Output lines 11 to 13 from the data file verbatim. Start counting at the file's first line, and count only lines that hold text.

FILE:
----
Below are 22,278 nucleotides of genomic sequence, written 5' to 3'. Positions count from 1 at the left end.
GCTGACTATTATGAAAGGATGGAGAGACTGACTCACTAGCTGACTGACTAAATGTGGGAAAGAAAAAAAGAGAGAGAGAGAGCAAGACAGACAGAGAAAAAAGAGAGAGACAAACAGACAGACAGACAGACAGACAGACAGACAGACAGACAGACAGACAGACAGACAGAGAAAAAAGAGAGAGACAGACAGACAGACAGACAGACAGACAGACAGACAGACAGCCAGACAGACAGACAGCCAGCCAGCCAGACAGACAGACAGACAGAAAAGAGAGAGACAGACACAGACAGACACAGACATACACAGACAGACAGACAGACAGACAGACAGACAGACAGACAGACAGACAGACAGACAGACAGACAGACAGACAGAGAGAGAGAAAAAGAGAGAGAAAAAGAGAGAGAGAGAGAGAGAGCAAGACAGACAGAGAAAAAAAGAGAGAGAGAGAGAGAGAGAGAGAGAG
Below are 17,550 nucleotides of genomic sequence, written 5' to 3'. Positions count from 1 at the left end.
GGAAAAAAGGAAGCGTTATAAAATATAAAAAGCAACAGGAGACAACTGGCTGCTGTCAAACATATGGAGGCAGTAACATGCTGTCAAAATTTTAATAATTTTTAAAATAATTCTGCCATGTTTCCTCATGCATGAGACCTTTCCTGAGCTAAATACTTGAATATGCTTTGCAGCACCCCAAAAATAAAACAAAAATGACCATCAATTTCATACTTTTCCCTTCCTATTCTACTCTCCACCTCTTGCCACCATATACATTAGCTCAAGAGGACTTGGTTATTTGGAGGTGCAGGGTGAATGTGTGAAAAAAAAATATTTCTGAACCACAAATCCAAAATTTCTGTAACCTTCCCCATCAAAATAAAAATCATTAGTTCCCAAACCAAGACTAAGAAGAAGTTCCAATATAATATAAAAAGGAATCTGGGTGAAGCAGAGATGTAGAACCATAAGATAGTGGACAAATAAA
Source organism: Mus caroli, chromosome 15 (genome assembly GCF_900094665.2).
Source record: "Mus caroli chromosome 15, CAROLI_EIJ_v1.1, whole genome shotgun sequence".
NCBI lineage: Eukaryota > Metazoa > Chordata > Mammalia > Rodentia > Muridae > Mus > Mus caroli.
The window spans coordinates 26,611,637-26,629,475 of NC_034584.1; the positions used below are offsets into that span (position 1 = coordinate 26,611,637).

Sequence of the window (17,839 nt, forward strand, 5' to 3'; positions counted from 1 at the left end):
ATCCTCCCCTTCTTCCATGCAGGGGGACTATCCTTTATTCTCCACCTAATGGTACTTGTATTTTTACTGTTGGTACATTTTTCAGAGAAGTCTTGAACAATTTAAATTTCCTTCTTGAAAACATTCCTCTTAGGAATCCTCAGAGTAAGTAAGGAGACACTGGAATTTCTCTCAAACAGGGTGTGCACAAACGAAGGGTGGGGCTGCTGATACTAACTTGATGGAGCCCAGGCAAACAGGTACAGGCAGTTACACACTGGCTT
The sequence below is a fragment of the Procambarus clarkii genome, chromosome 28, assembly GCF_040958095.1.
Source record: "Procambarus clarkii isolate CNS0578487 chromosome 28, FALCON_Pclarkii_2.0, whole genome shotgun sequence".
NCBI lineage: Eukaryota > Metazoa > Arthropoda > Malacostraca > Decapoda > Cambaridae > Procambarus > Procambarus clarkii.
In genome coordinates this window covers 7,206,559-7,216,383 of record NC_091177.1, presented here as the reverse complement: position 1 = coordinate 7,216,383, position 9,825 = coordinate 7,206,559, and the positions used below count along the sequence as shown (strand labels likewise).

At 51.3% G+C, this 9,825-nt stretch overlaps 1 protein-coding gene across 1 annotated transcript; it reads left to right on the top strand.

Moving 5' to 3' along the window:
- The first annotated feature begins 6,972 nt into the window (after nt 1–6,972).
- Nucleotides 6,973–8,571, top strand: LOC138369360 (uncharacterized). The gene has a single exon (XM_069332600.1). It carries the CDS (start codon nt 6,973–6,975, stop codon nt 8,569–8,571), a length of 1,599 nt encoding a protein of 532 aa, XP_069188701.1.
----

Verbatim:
The sequence below is a fragment of the Procambarus clarkii genome, chromosome 28, assembly GCF_040958095.1.
Source record: "Procambarus clarkii isolate CNS0578487 chromosome 28, FALCON_Pclarkii_2.0, whole genome shotgun sequence".
NCBI lineage: Eukaryota > Metazoa > Arthropoda > Malacostraca > Decapoda > Cambaridae > Procambarus > Procambarus clarkii.